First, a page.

Le Grain de Sénevé — Hervé Ravera
Hervé is a rarity in Beaujolais: his Gamay vines are on a hill. He avoids appellations, largely because Beaujolais-Villages has come to stand for homogeneity, rather than terroir. But his micro Vin de France bottling could not be a clearer expression of the particularity of his altitudinous commune – Beaujolais-Marchampt, known for its steely clarity and bracing, high altitude fruit.
Hervé started out life as a nurse. And when it comes to kind of winemaking, there’s the distinct sense that he just swapped one subject for another: vines need nurture, too. It’s also true to say that he’s growing more than just fruit, on his one hectare of land. The Domaine <le Grain de Sénevé> is named for the parable of the mustard seed in the Gospels: the mustard seed is not just a mustard seed; it is a metaphor for the Kingdom of Heaven. And this is what Hervé is planting here: his own 2 hectares of stony, schistous and volcanic paradise, rehabilitating soil which was once treated to within an inch of its life and allowing it to recover its full, verdant potential. He has replanted apples, cherries and peach next to his vineyard; keeps bees, geese and chicken.
Hervé brought the domaine in 2007, after a transitional period working alongside Marc Guillemot in Mâcon. Over his one decade tenure, starting quite cautiously and following received, conventional wisdom, the wines have evolved to become entirely biodynamic, made with no added sulphur, unfined and unfiltered. They have character that brings us up short: so much so that when we received our allocation for this year, we immediately got on the phone to Hervé and begged him to send us more.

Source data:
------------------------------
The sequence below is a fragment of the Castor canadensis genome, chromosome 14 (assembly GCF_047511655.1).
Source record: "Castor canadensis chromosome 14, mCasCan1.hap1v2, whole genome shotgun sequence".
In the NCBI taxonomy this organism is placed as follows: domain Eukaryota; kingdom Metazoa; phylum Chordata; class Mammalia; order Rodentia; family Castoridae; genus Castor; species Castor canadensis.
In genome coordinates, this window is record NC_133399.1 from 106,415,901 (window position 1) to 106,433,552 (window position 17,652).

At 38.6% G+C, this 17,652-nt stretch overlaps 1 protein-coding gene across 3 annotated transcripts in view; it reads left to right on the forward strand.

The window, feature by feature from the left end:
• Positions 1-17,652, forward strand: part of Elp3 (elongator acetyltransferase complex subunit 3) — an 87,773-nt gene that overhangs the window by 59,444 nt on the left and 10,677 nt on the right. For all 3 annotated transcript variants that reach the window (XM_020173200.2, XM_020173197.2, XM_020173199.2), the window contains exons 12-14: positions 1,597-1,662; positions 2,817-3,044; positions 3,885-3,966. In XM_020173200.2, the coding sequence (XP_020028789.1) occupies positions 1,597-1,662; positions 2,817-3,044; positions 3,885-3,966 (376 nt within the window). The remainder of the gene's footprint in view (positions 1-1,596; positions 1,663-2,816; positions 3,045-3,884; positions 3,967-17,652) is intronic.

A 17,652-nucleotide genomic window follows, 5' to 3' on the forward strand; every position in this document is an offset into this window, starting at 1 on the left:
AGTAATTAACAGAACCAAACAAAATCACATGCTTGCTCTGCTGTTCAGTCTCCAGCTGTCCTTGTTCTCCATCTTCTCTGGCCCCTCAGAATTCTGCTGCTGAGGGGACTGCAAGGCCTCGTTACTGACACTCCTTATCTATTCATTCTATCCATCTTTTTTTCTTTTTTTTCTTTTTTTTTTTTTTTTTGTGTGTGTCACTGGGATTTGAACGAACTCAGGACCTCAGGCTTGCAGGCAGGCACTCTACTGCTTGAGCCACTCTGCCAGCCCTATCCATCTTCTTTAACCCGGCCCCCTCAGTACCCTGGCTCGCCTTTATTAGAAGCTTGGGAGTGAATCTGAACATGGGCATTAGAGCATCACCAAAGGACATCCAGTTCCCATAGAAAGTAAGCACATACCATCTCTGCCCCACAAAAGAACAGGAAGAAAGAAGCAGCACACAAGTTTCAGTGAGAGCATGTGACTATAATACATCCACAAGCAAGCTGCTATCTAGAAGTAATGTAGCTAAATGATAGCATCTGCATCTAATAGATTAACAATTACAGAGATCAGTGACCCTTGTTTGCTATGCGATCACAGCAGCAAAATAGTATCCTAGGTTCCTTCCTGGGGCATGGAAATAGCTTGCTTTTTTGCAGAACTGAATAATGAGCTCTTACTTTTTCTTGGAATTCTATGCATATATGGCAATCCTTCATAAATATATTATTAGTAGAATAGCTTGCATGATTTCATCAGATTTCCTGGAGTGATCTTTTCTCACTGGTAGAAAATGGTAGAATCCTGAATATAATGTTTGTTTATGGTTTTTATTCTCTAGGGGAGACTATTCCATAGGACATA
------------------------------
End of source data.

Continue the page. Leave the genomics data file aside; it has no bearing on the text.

The vineyard work is fully autonomous: just Hervé and his horse; and then his neighbours join for the pressing. This is possible when the vineyard is just two hectares. His two main cuvées are Roue Libre and 500m: from parcels on either side of his house. 500m is fruit from the higher altitude vineyard.
And this year we received a third, experimental cuvée, of which only 50 magnums made: big crunchy gamay, almost more Rhône in character than Beaujolais, with rich balsamic fruit and white pepper spice. It’s named for his grandfather who, every night during WWII, would listen for the code ‘Vos Lettres Sont Irrésistibles’. When he heard it, he went out to a field in Burgundy to wait for a parachute drop.
As standard, Hervé does not destem, elevage is in concrete, no fining, filtration or added sulphites. He unusually uses only natural CO2 in his tanks – it is quite standard procedure among even natural winemakers in Beaujolais to add CO2 to their tanks to speed up the fermentation.